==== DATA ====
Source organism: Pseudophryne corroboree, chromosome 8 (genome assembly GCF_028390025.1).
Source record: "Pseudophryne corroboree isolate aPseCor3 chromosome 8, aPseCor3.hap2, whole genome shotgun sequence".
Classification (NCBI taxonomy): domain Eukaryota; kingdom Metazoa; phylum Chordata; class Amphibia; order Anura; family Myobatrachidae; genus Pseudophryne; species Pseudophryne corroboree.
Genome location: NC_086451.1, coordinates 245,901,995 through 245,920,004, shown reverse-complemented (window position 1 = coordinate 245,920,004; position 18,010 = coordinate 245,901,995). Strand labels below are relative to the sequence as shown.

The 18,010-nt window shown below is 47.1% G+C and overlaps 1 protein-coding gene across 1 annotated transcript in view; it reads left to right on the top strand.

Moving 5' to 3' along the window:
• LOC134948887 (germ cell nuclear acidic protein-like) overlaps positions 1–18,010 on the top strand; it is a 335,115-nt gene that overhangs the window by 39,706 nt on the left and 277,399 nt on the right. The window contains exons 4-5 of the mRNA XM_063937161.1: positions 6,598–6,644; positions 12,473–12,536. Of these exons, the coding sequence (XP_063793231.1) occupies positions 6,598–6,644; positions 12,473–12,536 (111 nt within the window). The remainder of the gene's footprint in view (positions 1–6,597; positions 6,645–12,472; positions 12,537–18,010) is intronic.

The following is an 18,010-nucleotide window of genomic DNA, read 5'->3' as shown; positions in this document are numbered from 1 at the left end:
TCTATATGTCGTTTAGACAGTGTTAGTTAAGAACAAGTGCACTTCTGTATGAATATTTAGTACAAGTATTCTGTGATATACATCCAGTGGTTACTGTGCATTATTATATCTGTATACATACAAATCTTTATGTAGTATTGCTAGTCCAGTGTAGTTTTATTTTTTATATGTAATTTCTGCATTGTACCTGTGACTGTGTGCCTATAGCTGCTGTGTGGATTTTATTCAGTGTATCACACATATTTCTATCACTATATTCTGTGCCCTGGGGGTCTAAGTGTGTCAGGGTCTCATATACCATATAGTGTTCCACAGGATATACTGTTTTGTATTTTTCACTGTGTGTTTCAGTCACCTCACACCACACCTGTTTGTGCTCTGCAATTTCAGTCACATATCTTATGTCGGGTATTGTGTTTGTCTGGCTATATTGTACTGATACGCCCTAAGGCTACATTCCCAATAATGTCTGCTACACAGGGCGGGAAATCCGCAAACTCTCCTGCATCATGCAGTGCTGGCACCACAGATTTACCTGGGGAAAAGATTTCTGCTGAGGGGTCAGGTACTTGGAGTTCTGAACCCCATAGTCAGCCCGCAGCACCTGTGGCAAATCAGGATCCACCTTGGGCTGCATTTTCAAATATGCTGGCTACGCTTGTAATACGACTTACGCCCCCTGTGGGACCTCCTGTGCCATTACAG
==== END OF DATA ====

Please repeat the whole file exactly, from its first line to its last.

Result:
Source organism: Pseudophryne corroboree, chromosome 8 (genome assembly GCF_028390025.1).
Source record: "Pseudophryne corroboree isolate aPseCor3 chromosome 8, aPseCor3.hap2, whole genome shotgun sequence".
Classification (NCBI taxonomy): domain Eukaryota; kingdom Metazoa; phylum Chordata; class Amphibia; order Anura; family Myobatrachidae; genus Pseudophryne; species Pseudophryne corroboree.
Genome location: NC_086451.1, coordinates 245,901,995 through 245,920,004, shown reverse-complemented (window position 1 = coordinate 245,920,004; position 18,010 = coordinate 245,901,995). Strand labels below are relative to the sequence as shown.

The 18,010-nt window shown below is 47.1% G+C and overlaps 1 protein-coding gene across 1 annotated transcript in view; it reads left to right on the top strand.

Moving 5' to 3' along the window:
• LOC134948887 (germ cell nuclear acidic protein-like) overlaps positions 1–18,010 on the top strand; it is a 335,115-nt gene that overhangs the window by 39,706 nt on the left and 277,399 nt on the right. The window contains exons 4-5 of the mRNA XM_063937161.1: positions 6,598–6,644; positions 12,473–12,536. Of these exons, the coding sequence (XP_063793231.1) occupies positions 6,598–6,644; positions 12,473–12,536 (111 nt within the window). The remainder of the gene's footprint in view (positions 1–6,597; positions 6,645–12,472; positions 12,537–18,010) is intronic.

The following is an 18,010-nucleotide window of genomic DNA, read 5'->3' as shown; positions in this document are numbered from 1 at the left end:
TCTATATGTCGTTTAGACAGTGTTAGTTAAGAACAAGTGCACTTCTGTATGAATATTTAGTACAAGTATTCTGTGATATACATCCAGTGGTTACTGTGCATTATTATATCTGTATACATACAAATCTTTATGTAGTATTGCTAGTCCAGTGTAGTTTTATTTTTTATATGTAATTTCTGCATTGTACCTGTGACTGTGTGCCTATAGCTGCTGTGTGGATTTTATTCAGTGTATCACACATATTTCTATCACTATATTCTGTGCCCTGGGGGTCTAAGTGTGTCAGGGTCTCATATACCATATAGTGTTCCACAGGATATACTGTTTTGTATTTTTCACTGTGTGTTTCAGTCACCTCACACCACACCTGTTTGTGCTCTGCAATTTCAGTCACATATCTTATGTCGGGTATTGTGTTTGTCTGGCTATATTGTACTGATACGCCCTAAGGCTACATTCCCAATAATGTCTGCTACACAGGGCGGGAAATCCGCAAACTCTCCTGCATCATGCAGTGCTGGCACCACAGATTTACCTGGGGAAAAGATTTCTGCTGAGGGGTCAGGTACTTGGAGTTCTGAACCCCATAGTCAGCCCGCAGCACCTGTGGCAAATCAGGATCCACCTTGGGCTGCATTTTCAAATATGCTGGCTACGCTTGTAATACGACTTACGCCCCCTGTGGGACCTCCTGTGCCATTACAG